The preferred technique stacks a large number of waveforms to produce an averaged waveform. This averaged waveform can be plotted for diagnostic purposes if desired, but the primary goal is to measure the two phase components of the two frequencies of interest. The period of this averaged waveform is the period of the lowest frequency of interest, fL. According to the present technique, the waveform must be sampled at a rate that is at least twice the highest frequency of interest, fH. The highest frequency must be an integer multiple of the lowest frequency for the composite waveform to be periodic with the period of the lowest frequency. The strategy is to divide the period of the lowest frequency into B bins. Each bin represents a discrete phase and its purpose is to average together all A/D samples of like phase that are sampled over a certain time window. Each bin is 360/B degrees apart in phase of the low frequency fL. The waveform is sampled every B′ bins, where B′ and B are relatively prime, i.e. have no common factors. The value of B′ is referred to herein as the “stride.” The time difference between two bins is 1/(B·fL). The A/D sampling rate is (B·fL)/B′. To satisfy the Nyquist criterion, this rate must be more than twice the highest frequency, so (B·fL)/B′>2fH. If B′ and B have no common factors, then after B samples, the sample number (B+1) will be placed in the same bin as the first sample. If B′ and B are chosen in error to have a common factor, this wrap will happen sooner, and bins will be skipped.
In operation, the stacking process proceeds as follows. A digital waveform generator generates the frequencies fL and fH. There could be a separate generator for each frequency, or the sum of the two waveforms could be stored in the generator. There could be other frequencies between fL and fH, but they must be integer multiples of fL. The waveform generator output is amplified and sent to the transmitter coil(s). There is preferably a separate amplifier and A/D converter for each receiver coil, as well as a separate A/D that digitizes the transmitter current. The A/D and the D/A converters are preferably clocked with a single clock, so that the measurement system is locked in phase with the transmitted waveform. The downhole processor keeps track of the current bin. For each channel, the current A/D sample is added to the contents of the current bin and the count for that bin is incremented. Then the bin number is incremented by B′. If the result is greater than B, then B is subtracted. This process repeats. When an answer is desired, an average for each bin is computed, and the bins are initialized to zero.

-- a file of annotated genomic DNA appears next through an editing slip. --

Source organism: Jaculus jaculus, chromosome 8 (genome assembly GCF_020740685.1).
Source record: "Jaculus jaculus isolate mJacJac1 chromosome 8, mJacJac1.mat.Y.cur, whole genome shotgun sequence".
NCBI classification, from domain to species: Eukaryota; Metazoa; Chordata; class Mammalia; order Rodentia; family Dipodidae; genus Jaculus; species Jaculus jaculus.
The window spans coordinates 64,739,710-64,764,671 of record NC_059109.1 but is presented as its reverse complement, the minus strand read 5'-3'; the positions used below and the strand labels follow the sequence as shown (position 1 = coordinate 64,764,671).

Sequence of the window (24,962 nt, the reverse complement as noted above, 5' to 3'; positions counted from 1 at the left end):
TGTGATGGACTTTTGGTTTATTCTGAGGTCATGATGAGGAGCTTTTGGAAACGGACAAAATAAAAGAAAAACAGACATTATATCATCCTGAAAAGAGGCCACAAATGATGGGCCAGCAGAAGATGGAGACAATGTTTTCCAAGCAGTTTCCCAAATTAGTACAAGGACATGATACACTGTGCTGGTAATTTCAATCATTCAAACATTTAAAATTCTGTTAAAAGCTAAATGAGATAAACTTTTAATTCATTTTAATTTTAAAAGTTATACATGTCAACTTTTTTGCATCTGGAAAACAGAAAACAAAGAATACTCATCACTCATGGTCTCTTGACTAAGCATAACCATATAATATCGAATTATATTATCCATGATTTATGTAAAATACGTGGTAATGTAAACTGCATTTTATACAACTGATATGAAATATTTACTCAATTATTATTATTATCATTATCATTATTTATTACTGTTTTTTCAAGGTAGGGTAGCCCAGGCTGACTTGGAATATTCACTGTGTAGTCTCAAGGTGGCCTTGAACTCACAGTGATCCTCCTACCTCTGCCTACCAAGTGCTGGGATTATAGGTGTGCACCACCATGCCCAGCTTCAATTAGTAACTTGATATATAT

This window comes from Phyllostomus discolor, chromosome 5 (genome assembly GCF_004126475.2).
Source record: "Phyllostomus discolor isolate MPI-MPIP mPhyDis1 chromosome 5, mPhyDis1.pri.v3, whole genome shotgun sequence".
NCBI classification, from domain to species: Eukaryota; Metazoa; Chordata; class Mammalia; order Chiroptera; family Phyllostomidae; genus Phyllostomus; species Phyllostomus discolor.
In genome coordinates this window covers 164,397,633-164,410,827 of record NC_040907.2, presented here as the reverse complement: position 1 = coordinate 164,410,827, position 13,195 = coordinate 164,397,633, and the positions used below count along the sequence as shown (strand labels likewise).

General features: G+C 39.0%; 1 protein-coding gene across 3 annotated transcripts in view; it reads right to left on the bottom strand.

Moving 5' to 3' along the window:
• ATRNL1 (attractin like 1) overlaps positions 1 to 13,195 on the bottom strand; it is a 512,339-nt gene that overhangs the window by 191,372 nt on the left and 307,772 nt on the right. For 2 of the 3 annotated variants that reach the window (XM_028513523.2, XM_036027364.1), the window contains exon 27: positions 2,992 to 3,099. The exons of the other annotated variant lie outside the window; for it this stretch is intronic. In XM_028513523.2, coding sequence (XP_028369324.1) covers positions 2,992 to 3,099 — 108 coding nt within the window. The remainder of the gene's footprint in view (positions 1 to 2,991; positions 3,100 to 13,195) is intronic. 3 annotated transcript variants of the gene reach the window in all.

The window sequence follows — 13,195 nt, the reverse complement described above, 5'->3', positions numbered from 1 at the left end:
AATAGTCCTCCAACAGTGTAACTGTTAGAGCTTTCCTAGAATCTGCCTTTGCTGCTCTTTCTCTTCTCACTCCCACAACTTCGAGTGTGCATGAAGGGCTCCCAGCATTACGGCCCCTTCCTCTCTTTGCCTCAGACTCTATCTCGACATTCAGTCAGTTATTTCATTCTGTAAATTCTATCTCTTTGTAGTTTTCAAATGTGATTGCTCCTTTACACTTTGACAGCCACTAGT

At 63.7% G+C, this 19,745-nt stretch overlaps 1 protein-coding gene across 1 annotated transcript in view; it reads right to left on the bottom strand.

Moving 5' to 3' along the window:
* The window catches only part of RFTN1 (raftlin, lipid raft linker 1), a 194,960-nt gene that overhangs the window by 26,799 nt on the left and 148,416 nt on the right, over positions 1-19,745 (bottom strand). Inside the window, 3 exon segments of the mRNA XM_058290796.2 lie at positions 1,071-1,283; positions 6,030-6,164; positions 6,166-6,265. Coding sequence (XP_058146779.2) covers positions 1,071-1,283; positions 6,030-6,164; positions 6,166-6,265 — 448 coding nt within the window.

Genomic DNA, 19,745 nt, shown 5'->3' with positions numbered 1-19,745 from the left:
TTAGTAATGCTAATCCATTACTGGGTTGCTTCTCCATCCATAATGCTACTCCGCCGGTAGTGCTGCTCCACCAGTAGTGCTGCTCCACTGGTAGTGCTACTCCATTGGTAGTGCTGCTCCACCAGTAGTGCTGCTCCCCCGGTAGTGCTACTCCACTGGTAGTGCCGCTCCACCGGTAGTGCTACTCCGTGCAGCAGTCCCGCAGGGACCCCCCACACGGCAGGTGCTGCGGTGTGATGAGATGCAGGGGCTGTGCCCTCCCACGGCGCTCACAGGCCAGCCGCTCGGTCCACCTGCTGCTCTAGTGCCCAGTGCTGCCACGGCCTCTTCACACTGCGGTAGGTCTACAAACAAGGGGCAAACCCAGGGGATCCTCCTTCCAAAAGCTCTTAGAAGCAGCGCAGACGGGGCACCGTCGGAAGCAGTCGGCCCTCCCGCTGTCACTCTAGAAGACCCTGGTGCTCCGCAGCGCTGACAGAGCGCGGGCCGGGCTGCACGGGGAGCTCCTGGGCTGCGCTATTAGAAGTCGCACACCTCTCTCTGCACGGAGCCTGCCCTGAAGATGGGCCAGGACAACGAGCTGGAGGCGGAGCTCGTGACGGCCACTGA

As a result of the foregoing process, A/D samples at the same phase are summed and averaged together in each summing bin. The resulting average represents a waveform that is sampled more finely than actual sampling rate and can be plotted for diagnostic purposes, if desired. To extract the R component of the frequency f, which is either fL or fH or a multiple of fL between fL and fH, the averaged waveform xi for the ith bin is multiplied by the sine of the angle (2πfi/B) where f is the frequency of interest, and the product is summed.
By way of example only, the sine and cosine coefficients can be stored in a look-up table. This amounts to taking the dot product of the bin average vector and a “filter” vector containing the proper trigonometric function.
At the conclusion of each measurement cycle, VR and VX for each frequency and channel are transmitted to the surface. The values of VR and VX for the two frequencies can be used to derive the phase and magnitude of the two frequency signals. Specifically, the phase is given by tan−1(VX/V R) and the magnitude is given by (VR 2+VX 2)1/2.
The bins are then cleared, and the process is repeated. During the time the summation and data transmission are performed, as during data accumulation, the transmitted waveforms continue and the bin number is incremented, so as to keep the bin count in sync with the transmitted waveform.